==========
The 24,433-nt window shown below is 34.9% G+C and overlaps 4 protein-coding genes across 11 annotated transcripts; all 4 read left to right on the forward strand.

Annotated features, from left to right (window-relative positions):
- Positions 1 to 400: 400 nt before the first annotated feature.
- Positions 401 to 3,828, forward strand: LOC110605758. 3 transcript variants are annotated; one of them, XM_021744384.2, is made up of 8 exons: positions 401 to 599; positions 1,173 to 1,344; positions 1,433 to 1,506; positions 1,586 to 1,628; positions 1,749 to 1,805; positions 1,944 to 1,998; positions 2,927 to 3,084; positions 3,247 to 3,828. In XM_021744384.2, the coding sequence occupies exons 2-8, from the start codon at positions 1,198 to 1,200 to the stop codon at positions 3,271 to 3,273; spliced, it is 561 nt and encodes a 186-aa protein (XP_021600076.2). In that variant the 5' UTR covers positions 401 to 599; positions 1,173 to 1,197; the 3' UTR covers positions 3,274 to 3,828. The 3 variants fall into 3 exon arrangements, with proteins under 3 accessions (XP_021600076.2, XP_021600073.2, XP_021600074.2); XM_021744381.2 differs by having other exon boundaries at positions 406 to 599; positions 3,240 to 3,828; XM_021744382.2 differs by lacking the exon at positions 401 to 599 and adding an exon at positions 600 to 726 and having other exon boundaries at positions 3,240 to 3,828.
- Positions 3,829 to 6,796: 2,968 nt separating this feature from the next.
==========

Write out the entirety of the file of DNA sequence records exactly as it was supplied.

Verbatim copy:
The 24,433-nt window shown below is 34.9% G+C and overlaps 4 protein-coding genes across 11 annotated transcripts; all 4 read left to right on the forward strand.

Annotated features, from left to right (window-relative positions):
- Positions 1 to 400: 400 nt before the first annotated feature.
- Positions 401 to 3,828, forward strand: LOC110605758. 3 transcript variants are annotated; one of them, XM_021744384.2, is made up of 8 exons: positions 401 to 599; positions 1,173 to 1,344; positions 1,433 to 1,506; positions 1,586 to 1,628; positions 1,749 to 1,805; positions 1,944 to 1,998; positions 2,927 to 3,084; positions 3,247 to 3,828. In XM_021744384.2, the coding sequence occupies exons 2-8, from the start codon at positions 1,198 to 1,200 to the stop codon at positions 3,271 to 3,273; spliced, it is 561 nt and encodes a 186-aa protein (XP_021600076.2). In that variant the 5' UTR covers positions 401 to 599; positions 1,173 to 1,197; the 3' UTR covers positions 3,274 to 3,828. The 3 variants fall into 3 exon arrangements, with proteins under 3 accessions (XP_021600076.2, XP_021600073.2, XP_021600074.2); XM_021744381.2 differs by having other exon boundaries at positions 406 to 599; positions 3,240 to 3,828; XM_021744382.2 differs by lacking the exon at positions 401 to 599 and adding an exon at positions 600 to 726 and having other exon boundaries at positions 3,240 to 3,828.
- Positions 3,829 to 6,796: 2,968 nt separating this feature from the next.